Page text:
By Dr. Aman Bhonsle, Psychology
When the honeymoon phase is over, you might realize that a relationship is a lot of work. And conflicts are unavoidable. There are two very distinct individuals involved in a relationship, and at times both of you will differ on a variety of issues. Thus, here are some tips to manage conflict in your relationship —
1. The contribution is never one-sided - Two of you are together in a relationship, so why is it always the other person’s fault? An argument never breaks out as a result of what one individual does. You and your partner both bring in problems and then react to it, and the ways you react add to the conflict. So, instead of playing the blame game, talk about how you feel about the situation.
2. Let go of your pride - Often pride stands in the way of compromise and reaching a common ground. An argument is not about who is wrong or right. Be accommodating, and if you think you should apologize, then do it. Don’t let your pride call the shots when you need to forgive as well.
3. No one likes to be controlled - No one likes to be treated like a child, and trying to control your partner will only make them feels angry and rebellious. Never force people to act the way you want them to.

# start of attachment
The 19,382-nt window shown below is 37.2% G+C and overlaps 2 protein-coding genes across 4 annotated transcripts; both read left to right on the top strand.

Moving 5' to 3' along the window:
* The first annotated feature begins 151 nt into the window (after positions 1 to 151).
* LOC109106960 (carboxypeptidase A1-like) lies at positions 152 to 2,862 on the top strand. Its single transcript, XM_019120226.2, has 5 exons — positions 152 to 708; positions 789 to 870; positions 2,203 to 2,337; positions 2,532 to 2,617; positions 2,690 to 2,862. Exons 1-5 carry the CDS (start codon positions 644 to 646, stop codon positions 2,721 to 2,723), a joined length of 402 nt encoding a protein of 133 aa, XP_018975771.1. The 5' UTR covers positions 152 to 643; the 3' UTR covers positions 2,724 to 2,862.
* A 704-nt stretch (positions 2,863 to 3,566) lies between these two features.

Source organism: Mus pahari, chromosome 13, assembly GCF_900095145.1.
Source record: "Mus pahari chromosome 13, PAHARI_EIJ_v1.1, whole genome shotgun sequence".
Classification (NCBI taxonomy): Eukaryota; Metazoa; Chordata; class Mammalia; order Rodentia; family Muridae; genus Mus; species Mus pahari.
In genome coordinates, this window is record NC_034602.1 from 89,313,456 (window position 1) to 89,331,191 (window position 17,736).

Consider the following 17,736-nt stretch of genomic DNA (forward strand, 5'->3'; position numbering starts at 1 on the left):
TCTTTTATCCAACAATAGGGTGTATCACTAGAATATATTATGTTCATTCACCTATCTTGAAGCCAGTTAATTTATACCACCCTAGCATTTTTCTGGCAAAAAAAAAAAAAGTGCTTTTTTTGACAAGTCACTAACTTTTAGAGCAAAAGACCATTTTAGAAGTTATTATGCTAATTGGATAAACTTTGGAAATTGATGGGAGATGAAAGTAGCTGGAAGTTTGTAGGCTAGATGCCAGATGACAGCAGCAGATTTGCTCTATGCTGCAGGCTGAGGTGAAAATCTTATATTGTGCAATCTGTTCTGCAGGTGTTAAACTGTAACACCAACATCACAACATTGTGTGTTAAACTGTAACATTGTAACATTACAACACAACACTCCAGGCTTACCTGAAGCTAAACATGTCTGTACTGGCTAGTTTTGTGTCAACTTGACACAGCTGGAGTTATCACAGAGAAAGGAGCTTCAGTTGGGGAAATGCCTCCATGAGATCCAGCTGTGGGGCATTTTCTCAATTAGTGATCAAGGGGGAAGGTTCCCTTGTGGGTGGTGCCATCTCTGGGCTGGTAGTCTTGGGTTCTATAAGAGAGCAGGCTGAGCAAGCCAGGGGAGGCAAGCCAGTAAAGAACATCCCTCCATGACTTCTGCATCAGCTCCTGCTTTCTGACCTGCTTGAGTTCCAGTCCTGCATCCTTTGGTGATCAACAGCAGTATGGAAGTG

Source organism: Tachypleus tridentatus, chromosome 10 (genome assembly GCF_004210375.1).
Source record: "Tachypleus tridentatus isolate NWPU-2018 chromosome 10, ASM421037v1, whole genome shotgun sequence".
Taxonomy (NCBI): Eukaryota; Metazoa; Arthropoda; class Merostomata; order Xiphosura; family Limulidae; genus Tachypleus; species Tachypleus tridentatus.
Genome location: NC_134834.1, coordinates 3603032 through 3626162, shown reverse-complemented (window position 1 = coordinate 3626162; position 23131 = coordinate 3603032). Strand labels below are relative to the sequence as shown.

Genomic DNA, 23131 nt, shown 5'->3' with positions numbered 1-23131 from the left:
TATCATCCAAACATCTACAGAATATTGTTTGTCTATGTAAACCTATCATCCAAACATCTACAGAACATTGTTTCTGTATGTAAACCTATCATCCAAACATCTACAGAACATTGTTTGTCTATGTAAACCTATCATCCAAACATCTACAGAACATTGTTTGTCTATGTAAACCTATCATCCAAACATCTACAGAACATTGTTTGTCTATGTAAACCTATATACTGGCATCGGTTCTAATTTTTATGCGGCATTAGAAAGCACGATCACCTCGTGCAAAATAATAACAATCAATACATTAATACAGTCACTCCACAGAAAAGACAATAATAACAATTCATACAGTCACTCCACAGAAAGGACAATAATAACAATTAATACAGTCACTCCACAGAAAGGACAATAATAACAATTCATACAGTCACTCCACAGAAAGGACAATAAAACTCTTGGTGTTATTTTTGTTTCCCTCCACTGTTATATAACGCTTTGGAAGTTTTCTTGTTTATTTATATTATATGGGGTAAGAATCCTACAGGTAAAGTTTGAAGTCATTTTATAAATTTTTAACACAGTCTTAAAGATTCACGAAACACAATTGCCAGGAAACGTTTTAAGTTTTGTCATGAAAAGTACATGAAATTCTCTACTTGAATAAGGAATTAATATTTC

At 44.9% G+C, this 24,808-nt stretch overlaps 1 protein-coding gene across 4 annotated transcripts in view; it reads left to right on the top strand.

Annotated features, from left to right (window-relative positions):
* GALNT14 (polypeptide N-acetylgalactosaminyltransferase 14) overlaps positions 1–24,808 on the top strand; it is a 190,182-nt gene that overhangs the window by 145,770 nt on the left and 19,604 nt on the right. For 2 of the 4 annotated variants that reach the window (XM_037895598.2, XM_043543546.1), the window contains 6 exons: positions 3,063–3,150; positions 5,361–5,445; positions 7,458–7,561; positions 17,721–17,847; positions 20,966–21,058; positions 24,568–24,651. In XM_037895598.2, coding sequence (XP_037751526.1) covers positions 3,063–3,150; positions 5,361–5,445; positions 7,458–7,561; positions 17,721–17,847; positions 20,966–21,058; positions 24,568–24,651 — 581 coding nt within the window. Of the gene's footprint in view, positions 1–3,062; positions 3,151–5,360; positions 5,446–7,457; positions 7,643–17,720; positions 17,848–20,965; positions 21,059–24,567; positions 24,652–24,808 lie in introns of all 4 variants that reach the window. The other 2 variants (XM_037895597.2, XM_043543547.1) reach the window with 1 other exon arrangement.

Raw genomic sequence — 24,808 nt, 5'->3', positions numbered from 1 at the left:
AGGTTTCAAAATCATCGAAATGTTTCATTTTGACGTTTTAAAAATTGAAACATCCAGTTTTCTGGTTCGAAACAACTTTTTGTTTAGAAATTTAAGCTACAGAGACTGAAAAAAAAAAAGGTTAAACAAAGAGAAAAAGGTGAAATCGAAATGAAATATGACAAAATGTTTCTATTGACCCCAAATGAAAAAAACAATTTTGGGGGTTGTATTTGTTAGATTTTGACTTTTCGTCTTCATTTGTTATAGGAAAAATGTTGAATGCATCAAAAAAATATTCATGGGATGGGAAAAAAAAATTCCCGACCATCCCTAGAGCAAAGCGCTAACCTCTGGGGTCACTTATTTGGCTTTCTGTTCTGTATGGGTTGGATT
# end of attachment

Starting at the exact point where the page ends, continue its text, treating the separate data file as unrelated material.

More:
4. Address the present, not the past - It is common to hold up past grudges when you are having a conflict in the present. It is destructive and unproductive. Past conflicts will never let you resolve the one in the present. However, if the past consistently bothers you, and your partner, visit a professional to seek therapy and eke out some comfort.
5. Time outs - Sometimes, when you feel like your emotions are getting the better of you, take a break. Take some time away to think properly. Sometimes a cool mind can help you see the rationale and make you and your partner discuss your problems in a better way.
6. Focus on trying to discover what’s right, not who is right - When thinking about what happened, try to remove yourself from the situation and evaluate right and wrong based solely on the actions that took place regardless of which side you’re on. Treat it as if you are refereeing someone else’s game.
If we are fighting with someone, it means we both care about finding the best course of action and we both care about preserving the relationship. If we didn’t care about one another, then we would just ignore each other and leave.
The reason these tips are important is that as long as they are in place, then no disagreement or conflict will ever shake the critical bedrock of knowing that the other person cares about you. As long as we know the other person cares about us, it will give us a common ground to work from as we try to unite two seemingly conflicting views.